Holly Wade National Federation discussed on Overnight re-air of day's programming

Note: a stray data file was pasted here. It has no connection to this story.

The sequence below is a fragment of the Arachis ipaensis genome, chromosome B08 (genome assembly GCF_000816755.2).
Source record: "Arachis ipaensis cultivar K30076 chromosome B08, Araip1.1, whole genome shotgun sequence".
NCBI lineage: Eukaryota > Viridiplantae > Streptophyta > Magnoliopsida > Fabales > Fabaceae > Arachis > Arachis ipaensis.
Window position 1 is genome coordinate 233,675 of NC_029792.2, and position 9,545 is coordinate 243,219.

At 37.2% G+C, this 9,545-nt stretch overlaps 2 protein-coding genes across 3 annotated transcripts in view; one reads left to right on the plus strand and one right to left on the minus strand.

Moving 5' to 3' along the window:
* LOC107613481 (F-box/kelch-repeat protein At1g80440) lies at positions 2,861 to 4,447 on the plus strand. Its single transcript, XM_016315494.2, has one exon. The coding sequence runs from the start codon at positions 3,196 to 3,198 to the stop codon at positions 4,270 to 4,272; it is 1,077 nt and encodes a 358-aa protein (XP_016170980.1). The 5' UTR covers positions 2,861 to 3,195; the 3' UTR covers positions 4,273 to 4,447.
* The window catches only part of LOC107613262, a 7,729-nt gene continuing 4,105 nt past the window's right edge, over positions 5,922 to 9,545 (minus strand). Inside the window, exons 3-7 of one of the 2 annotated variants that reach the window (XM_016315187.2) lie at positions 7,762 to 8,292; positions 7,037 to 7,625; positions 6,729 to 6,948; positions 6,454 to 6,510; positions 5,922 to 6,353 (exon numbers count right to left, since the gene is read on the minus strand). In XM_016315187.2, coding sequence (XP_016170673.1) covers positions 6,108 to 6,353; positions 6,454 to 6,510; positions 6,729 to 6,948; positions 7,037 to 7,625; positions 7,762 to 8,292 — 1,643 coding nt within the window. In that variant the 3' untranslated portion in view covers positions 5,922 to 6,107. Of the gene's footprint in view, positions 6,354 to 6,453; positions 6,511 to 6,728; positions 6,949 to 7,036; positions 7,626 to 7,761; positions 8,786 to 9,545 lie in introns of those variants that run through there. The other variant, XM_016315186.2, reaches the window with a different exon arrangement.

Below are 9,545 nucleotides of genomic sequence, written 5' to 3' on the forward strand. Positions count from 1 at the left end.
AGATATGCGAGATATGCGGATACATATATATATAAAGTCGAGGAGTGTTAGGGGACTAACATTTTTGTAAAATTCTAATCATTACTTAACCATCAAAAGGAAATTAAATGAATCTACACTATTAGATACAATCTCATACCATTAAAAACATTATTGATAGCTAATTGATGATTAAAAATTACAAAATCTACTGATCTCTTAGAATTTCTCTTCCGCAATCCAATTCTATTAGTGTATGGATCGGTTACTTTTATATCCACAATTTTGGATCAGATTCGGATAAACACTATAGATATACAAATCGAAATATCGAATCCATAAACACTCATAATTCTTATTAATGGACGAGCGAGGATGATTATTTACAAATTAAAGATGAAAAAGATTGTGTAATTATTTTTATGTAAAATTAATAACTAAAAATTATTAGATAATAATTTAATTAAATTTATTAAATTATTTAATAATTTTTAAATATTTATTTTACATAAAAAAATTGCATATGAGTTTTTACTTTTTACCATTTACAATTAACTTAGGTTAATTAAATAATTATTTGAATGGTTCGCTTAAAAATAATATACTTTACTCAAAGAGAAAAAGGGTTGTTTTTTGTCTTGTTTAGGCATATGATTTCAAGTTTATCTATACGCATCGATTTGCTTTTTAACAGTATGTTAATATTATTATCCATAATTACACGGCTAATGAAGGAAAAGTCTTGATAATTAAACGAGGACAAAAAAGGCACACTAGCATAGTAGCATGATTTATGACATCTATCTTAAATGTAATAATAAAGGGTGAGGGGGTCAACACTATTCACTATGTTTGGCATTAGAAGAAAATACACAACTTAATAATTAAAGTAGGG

This in other words your future this election season directs and until see the biggest picture for yourself and make up your own with C. span's campaign twenty twenty right to use a public service television provider the economic policy conference hosted a series of panel discussions focusing on economic growth and domestic security in twenty twenty Holly Wade national federation of independent business research and policy analysis director begins this two hour event I thank everybody for joining us this morning over coffee and the opening session of knaves policy conference I'm Holly Wade the director of the research center at the national federation of independent business and I am delighted to introduce two months the Lipson thank chairman and vice chair of the White House council of economic advisers in preparing for the session I found the first available and then I have a foundational commonality he's originally from Sweden I'm originally from Minnesota the land of American Swedes both of them the lives and stopped a bit short of the Minnesota border and is currently on leave from university of Chicago where he is the Daniel Levin professor of public policy studies at the university is terror school public policy and direct the backer Friedman institute's program on foundational research in health care markets and policies within the health economics initiative before arriving at the university of Chicago he served in several public sector positions including his role as senior adviser to the head of the food and drug administration and subsequently as the senior economic adviser to the head of the centers for Medicare and Medicaid services he also served as the health care adviser for senator John McCain's during his presidential campaign German children thank you so much for joining us today to start I would like the seventy fourth edition of the economic report of the president was released last week which it says on wikipedia that the chairman right all three hundred pages I'm sure if you would please take us through some of the highlights of the report sure this is the report you can download it for free the White House site and I'm gonna talk a little bit about sort of the main themes it's it's obviously a stopper I didn't write the report it's about four hundred thirty five pages so it's quite an effort that takes place over several months and I'm gonna go through the main themes if you want sort of the bottom lines of what see a dolls house on on the R. P. or in general our Twitter account White House CA almost daily updates on all our all of our activities and also on sort of the bottom lines on the your P. a number for the president so basically there's two themes that kind of in the report are kind of our main things that on the the trump administration's pro growth agenda which we take the B. consisting of four pillars one is tax cuts to corporate capital second is the regulation of economic activity the third is basically freeing up energy innovation in the private sector and the fourth one being renegotiating trade agreements to be more fair or with more reciprocity across the globe and the two main themes basically in the report the kind of over lays a lot of chapters is that the first theme is that what we've seen in the expansion after at these policies were implemented under trump is very different from the early part of the expansion after the Great Recession the second team and I'll get into those numbers the second thing that we laid out is really about that the last three years and they're gonna meet again as opposed to the previous part of the expansion has really been inclusive in terms of growth that is to say the real benefactors the people are doing better are the lower end of the distribution so let me go into a little bit of why we how we document we documented two ways essentially why this expansion is different this part of the expansion is different from the earlier part usually when I have in a recession you have a early growth directly after the recession that's pretty rapid and then it kind of levels out to normal growth after that that's the opposite of what happened after the Great Recession where we had essentially you know a pretty slow growth initially and we have had accelerated growth of the last three years this is in spite of that fiscal and monetary policy was a lot looser I'm pro or stimulative in the early part of the recession as opposed to being more constrained we have eight rate rate hard substantially since sixteen and then we have them coming down three times since then essentially we have more easy monetary policy in the beginning of the cycle then in the end so the two ways we show that it's different from the earlier part of the expansion is one is we look at what did people say would be the continuation of the Obama economy in twenty sixteen so people obviously forecasted in twenty sixteen what they thought seventeen eighteen nineteen would look like in fact CBO's main goal is to forecast under current law that is to say Obama policies what the future will look like and if you look at that is basically not surprising but it's a pretty mistake forecast because people generally had to believe that it recessions or love the longer you go into an expansion the harder it is to actually do well so what happened obviously was different than that they predicted for example the labor force participation rate would fall it increase they predicted that the unemployment rate would rise to five percent and decreased to three point six finally they predicted wage growth of low income individuals very low with actually celebrated at several so I think you mean this last week this all this sort of that this come to an had with the president called this a con job basically if people wanted to claim that this was a continuation of the bomb expansion but it is kind of a condo because basically those people in twenty sixteen or now are claiming that this is a continuation of the bomb iconomi when they themselves in twenty sixteen said company something different so they're pretending to do some someone else than they actually are which is a con that's what a con man is so I think that's actually something that's worth noting that no one predicted and this kind of performance and given current law in twenty sixteen the second way in which the later part of the expansion different from the first is that actually if you look at just the date of the second part of the expansion compared to the first it's very different so for example prime age labor force participation shrank in the early part of the expansion and has picked up in the last three years same with home home ownership same with inequality and inequality is basically narrowed and the last three years as opposed to widening and before that and I cannot kind of gets me to the second team of the report which is inclusive growth and if you look at inequality both in income and wealth actually that has taken a turn for the better the last three years and so in income inequality if you look at a wage growth pretty much all across the board in terms of disadvantaged group but are you with the lower end you know the bottom half were set up for how minorities were as white Americans etcetera you have had a reversal of the disadvantaged groups are not rolling faster compared to before any seventeen when they were growing slower than their counterparts to repentance groups part of that we argue is obviously the tax cut that increased labor demand but also the regulation deregulation we organised report has been progressive in the sense that we'd seen larger gains has a share of income from the regulation for poor individuals that we have seen for richer individuals and that's an important component of why we work with the deregulation is important important set up on the income inequalities on the wealth inequalities are you seeing an enormous growth of wealth in the bottom half of the wealth distribution fifteen times faster than the last three administrations so forty seven percent growth in wealth among the lower half of the wealth distribution to benchmark that you know this is good this is the greatest generating self sufficiency as opposed to government dependence of the benchmarked against other things we do to try to help the poor it's in doubt wealth about point six trillion is larger than the three federal largest federal anti poverty program which is you know and you would be Medicaid food stamps and cash transfers Tomas Philipson with the White House council of economic advisers in years so it's a big deal in terms of how much the poorer gaining therefore they're coming off welfare programs basically by not qualifying which is how we want people to come up with welfare programs as opposed to not being in an eligible for other reasons but it pretty much every means tested welfare program we see people gaining enough income tax would become more self sufficient so this is kind of the you know the belief in that labor demand is probably the best and the part of the program we invented but human by man I would say in this self sufficiency is something that you know the forgotten men and women that we talk about in the demonstration this is really a big deal in terms of how we see the economy turning in their direction there's some additional risks discussed in the reports and also kind of the two main things there's some additional risks discussed in terms of housing regulation that we believe are extremely intrusive in certain parts of the country certain cities mainly New York and California and that housing regulation has led to a contract you know not enough supply there basically restricting the supply and therefore having very high prices in those areas and the question is can one Ondo state and local level get out deregulating those prices which I think it should be regulating those that supply to meet the demand better I think is very important going forward given that people are working more and earning more and therefore we kind of have a housing boom in conjunction also with the low interest rates so we're gonna have a demanding crease that's pretty substantial in those areas and you need supplies to basically feed at the man better than what we're currently doing it's very concentrated in certain areas Athens homelessness in those areas because housing becomes very expensive homelessness is you know I'm mainly it or a huge New York and California problem relative to other areas where health housing is not as the as regulated lastly this report in terms of risk is the first report which is surprising I think that this girl since the opioid crisis that's been going on for ten years or more and it's really is something that the president is very concerned about from day one but in the end the report we argue that this is really an important component of the opioids crisis is how with with finance that if this is partly an economic phenomenon because if you look at consensually how much the government financed opioid prescriptions at the first of all that was sort of a prescription wave of the crisis and then the markets go big enough for you legal innovators to improve quality and reduce prize which is really what Sentinel is about but if you look at the early part of the prescription an epidemic really that was highly subsidized by the government so we went from about fifteen percent of pills beings government financed through public programs to about sixty seven percent of pills in government finance during that period so if you think of other addictions alcohol and cigarettes we we tax those addictions this is the central yes we've been subsidized with addiction I would well intended programs obviously that are aimed at doing something else which is subsidizing the medical use of opioids which is not harmful people don't die from medical use for pain management opioids but at the same time we subsidize the nonmedical use of opioids which is what kills people and in in terms of an addiction so this I think wouldn't really this does growth of this epidemic wouldn't be feasible without those subsidies because if you look at in the middle of that prescription epidemic it costs about fifty grand to buy an addiction out of pocket per year because you buy a lot of pills when you're addicted so it's not like you or your co pay when you go to a pharmacy and it's twenty Bucks who cares this is basic if you were buying these out of pocket the amount of pills you would need prices that we're going it would cost about fifty grand to keep up a yearly addiction which is infeasible obviously for a large part of the population who got addicted so I think these government subsidies were important to basically provide an entry into the secondary market of nonmedical use of opioids during this period in the report basically lays out that transmission so that's part of the threats kind of we talk about in the report that's the third theme going forward what or certain things that in the future might be important to think about and salt stop there and we'll take some questions thank you for your remarks just a reminder your app on your phone or iPad or computer submit questions that you have I'll start off with one myself the economic report assumes an annual GDP growth of two point nine percent through twenty thirty if all the recommended policies are enacted the administration's proposed budget depends on this level of growth to shrink deficits going forward but without it deficits increased considerably how concerned are you about the real possibility of this happening since past predictions of GDP growth by the administration have not been realized and it assumes no recession during the forecast period which seems unlikely yeah so intro to realize our pass protection we're we're pretty close and if you look at the report we actually document the the errors all past administration in terms of forecast errors and and the trump administration is lower than any other administration since Reagan essentially so if you're concerned about forecasters you should have seen the errors of five percent roughly that took place in the early part of the expansion where people thought those programs would be very beneficial.